The modernisation of airports within the country is progressing rapidly, with the Airports Authority of India (AAI) now engaged in enhancing the infrastructure of several airports around the country. These efforts complement initiatives such as Regional Connectivity Scheme (RCS) - UDAN (Ude Desh ka Aam Nagrik), driving air traffic to regional destinations and the Krishi Udan scheme, which assists farmers in transporting agriculture produce and aiding in the growth of the cargo sector.
The most recent airport to become operational is Deoghar in Jharkhand, which Prime Minister Narendra Modi inaugurated in July. Spread over 654 acres, the airport was developed by Deoghar Airport Ltd (a Joint Venture Company of the Airports Authority of India (AAI) & Government of Jharkhand) in collaboration with the Defence Research and Development Organisation (DRDO) at an estimated cost of INR 400 crore. At present, the terminal building can accommodate 300 passengers during peak hours and has been designed for an annual passenger handling capacity of 500,000 passengers. The airport’s 2,500m long runway can accommodate Airbus A320 Family and Boeing’s 737 Family jetliners.
Airports in India are now also being designed/upgraded by AAI, with a growing focus on sustainability, and this is evident at Deoghar Airport, which will have a solar power plant capable of generating nearly 1,000 KWp. The first phase of the project, which has already been commissioned, has a capacity of 380KWp, and according to the Ministry of Civil Aviation (MoCA), work is already in progress to add 600KWp, which will enable the entire airport to run on solar energy.
In August, AAI announced that Bhubaneswar Airport in Orissa would be the first airport in the country to have an indigenous, cost-effective, and environment-friendly Air Traffic Management (ATM) system. State-owned electronics giant Bharat Electronics Limited (BEL) will supply the ATM system. The terminal building of the airport is also energy efficient, and a 4MW solar power plant has already been installed.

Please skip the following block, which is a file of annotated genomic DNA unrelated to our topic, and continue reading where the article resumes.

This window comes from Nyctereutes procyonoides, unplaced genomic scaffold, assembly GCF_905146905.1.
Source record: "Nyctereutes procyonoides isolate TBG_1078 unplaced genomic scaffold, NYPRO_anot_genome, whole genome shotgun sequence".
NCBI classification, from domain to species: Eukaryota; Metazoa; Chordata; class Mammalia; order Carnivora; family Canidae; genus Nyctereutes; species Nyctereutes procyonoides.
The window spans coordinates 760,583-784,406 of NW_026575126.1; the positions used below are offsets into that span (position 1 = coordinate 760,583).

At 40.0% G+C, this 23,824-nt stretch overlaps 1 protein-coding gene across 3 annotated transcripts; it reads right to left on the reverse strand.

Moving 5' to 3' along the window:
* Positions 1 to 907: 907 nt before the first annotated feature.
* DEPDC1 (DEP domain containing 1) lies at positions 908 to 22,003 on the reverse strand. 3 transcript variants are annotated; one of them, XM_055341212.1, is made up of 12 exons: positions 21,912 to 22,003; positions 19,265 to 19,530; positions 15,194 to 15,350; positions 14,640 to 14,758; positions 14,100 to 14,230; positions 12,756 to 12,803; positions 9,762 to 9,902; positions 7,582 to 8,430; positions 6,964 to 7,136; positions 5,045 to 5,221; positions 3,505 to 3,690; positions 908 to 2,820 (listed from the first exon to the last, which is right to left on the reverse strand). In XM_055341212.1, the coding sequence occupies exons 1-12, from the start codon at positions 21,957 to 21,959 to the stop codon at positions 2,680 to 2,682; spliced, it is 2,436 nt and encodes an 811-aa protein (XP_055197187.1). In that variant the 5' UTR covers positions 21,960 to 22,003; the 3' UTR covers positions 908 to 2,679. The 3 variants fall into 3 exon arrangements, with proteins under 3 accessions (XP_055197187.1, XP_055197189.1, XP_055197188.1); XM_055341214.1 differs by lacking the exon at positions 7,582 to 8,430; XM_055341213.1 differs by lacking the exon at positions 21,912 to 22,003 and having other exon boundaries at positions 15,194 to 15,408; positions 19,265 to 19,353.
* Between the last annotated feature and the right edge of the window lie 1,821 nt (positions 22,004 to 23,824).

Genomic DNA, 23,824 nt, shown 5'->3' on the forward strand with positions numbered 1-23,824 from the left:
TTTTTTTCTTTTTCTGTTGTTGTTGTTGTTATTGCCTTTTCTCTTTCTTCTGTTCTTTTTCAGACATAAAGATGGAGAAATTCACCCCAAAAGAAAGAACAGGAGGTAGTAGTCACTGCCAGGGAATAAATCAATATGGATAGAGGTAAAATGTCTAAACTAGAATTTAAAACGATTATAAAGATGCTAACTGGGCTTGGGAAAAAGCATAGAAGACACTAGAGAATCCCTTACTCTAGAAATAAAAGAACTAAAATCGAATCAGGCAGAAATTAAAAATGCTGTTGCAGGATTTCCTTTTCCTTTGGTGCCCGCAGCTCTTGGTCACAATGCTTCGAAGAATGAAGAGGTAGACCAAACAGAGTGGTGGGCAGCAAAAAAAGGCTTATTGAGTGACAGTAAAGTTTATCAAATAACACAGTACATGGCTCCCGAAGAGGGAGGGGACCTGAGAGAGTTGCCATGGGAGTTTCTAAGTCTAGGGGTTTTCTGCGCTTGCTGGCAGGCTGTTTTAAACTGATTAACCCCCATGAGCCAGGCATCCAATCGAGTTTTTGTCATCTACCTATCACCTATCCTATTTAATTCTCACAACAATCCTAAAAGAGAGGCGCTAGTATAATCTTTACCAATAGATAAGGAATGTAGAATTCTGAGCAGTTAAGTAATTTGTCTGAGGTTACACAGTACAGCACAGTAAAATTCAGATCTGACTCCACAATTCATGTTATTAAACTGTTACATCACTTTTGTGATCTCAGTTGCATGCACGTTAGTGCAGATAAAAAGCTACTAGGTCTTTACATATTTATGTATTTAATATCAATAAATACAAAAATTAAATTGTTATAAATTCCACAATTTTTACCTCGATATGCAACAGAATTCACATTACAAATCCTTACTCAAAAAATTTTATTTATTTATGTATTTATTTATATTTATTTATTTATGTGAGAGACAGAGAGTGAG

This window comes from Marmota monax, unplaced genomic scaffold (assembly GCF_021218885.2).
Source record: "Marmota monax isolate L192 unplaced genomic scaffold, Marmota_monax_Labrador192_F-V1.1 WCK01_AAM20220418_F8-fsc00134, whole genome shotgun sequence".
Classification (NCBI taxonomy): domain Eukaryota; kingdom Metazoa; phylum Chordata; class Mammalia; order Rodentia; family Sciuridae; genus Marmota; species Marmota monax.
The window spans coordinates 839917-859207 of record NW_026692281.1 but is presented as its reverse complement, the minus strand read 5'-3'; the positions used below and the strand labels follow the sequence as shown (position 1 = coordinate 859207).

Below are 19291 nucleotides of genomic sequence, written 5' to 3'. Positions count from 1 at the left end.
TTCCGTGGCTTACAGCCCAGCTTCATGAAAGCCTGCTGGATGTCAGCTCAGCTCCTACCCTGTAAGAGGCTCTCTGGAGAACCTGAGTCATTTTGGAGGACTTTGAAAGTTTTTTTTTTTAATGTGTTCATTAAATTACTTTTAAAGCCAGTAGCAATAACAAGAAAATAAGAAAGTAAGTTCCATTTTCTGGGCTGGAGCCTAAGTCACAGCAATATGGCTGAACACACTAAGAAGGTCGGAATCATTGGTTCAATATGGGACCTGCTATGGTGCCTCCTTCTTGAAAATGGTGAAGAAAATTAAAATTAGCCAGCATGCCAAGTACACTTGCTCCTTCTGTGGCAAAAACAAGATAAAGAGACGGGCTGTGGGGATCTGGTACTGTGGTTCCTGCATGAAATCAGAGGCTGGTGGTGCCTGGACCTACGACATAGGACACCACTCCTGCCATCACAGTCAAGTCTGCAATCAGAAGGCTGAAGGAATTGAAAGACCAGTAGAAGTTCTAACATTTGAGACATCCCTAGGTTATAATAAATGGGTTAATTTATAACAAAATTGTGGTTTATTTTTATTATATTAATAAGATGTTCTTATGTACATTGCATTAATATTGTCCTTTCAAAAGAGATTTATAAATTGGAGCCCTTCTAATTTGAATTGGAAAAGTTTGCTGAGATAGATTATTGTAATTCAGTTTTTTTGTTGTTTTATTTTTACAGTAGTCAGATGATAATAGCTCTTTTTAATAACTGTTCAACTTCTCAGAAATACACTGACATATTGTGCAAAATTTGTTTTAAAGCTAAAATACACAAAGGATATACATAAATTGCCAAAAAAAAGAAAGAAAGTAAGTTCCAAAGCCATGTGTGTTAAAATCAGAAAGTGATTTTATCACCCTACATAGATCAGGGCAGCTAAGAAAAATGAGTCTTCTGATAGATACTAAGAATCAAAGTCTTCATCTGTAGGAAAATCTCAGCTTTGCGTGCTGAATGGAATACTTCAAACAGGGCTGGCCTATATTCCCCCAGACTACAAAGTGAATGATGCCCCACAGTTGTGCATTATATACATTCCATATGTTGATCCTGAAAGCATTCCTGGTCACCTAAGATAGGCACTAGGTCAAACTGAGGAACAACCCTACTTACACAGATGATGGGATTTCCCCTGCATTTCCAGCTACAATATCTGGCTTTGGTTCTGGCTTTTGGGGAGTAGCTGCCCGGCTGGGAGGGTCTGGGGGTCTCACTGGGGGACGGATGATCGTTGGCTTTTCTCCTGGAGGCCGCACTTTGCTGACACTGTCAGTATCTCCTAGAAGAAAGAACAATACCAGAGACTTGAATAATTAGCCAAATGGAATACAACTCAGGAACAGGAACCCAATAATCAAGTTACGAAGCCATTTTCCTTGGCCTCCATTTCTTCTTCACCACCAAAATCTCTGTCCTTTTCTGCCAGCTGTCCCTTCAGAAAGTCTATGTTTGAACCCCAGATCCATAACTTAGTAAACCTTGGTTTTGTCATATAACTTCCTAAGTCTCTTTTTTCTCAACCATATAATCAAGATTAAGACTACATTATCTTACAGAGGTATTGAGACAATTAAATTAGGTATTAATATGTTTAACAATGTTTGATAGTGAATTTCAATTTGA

The upgradation of airport infrastructure is vital if passenger traffic is to grow seamlessly in the years to come, and towards this end, AAI is investing in upgrading existing airports and setting-up new Greenfield airports. “The upgradation/modernisation of airports is a continuous process and is undertaken by AAI and other airport operators from time to time depending on the availability of land, commercial viability, socio- economic considerations, traffic demand / willingness of airlines to operate to/from such airports etc.,” the Minister of State for Civil Aviation Gen (Dr) VK Singh recently told Parliament.
The Biju Patnaik airport in Bhubaneswar has now been upgraded with new parallel taxi tracks and apron (Phase-1), a new control tower and a technical block built at INR 100 crore. A link building is also being constructed between Terminal-1 and Terminal-2 for integrated operations at INR 87 crore. The work is expected to be completed in December.
AAI is upgrading airports at Patna, Darbhanga and Gaya at an estimated cost of INR 1,217 crore, INR 112.4 crore and INR 26.5 crore, respectively. Bihar Government has handed over 108 acres of land to AAI to develop a Civil Enclave at Bihta Airport. However, AAI is also looking to develop the airport to accommodate widebody aircraft for international operations.